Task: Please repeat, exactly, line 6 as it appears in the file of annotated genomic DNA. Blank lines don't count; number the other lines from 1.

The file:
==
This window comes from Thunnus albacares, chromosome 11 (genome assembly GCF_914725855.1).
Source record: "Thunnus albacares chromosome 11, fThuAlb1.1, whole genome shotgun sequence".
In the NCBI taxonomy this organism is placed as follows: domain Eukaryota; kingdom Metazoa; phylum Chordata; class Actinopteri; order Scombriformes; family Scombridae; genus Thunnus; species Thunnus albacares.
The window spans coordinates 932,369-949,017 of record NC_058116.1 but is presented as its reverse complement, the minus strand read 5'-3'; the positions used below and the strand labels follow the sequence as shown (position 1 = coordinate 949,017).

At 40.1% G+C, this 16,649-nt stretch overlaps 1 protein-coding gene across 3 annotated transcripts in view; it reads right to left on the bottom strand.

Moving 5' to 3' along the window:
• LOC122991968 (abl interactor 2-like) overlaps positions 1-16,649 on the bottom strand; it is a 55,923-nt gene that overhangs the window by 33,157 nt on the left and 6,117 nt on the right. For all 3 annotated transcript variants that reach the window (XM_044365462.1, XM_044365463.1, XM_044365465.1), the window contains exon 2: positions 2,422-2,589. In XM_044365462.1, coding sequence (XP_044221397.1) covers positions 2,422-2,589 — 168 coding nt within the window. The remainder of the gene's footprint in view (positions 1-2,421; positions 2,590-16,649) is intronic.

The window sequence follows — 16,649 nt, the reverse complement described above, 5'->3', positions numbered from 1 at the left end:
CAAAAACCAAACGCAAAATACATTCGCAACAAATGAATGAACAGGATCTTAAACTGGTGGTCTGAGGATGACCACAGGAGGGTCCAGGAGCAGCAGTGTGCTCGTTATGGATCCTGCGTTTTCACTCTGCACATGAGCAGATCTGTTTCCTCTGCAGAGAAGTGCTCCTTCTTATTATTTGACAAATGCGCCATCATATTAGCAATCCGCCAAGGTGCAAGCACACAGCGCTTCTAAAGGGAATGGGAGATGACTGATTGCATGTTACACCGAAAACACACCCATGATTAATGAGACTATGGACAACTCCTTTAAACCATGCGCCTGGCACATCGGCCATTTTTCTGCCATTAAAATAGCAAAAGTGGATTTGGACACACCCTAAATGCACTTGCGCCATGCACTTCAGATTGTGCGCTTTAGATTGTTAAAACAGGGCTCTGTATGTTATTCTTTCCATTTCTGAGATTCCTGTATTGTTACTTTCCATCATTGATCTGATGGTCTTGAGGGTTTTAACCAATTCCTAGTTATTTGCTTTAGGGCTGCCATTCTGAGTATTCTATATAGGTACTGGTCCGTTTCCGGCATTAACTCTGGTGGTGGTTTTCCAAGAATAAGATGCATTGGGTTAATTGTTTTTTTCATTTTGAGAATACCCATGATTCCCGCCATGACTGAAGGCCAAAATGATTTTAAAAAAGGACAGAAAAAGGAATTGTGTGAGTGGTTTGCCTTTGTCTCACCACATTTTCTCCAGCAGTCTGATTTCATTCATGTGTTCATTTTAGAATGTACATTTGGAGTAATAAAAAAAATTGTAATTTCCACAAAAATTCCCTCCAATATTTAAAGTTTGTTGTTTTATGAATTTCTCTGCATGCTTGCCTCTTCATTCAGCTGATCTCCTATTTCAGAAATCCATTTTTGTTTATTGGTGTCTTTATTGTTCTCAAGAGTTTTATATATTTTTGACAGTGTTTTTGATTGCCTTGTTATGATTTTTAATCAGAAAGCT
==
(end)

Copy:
Moving 5' to 3' along the window: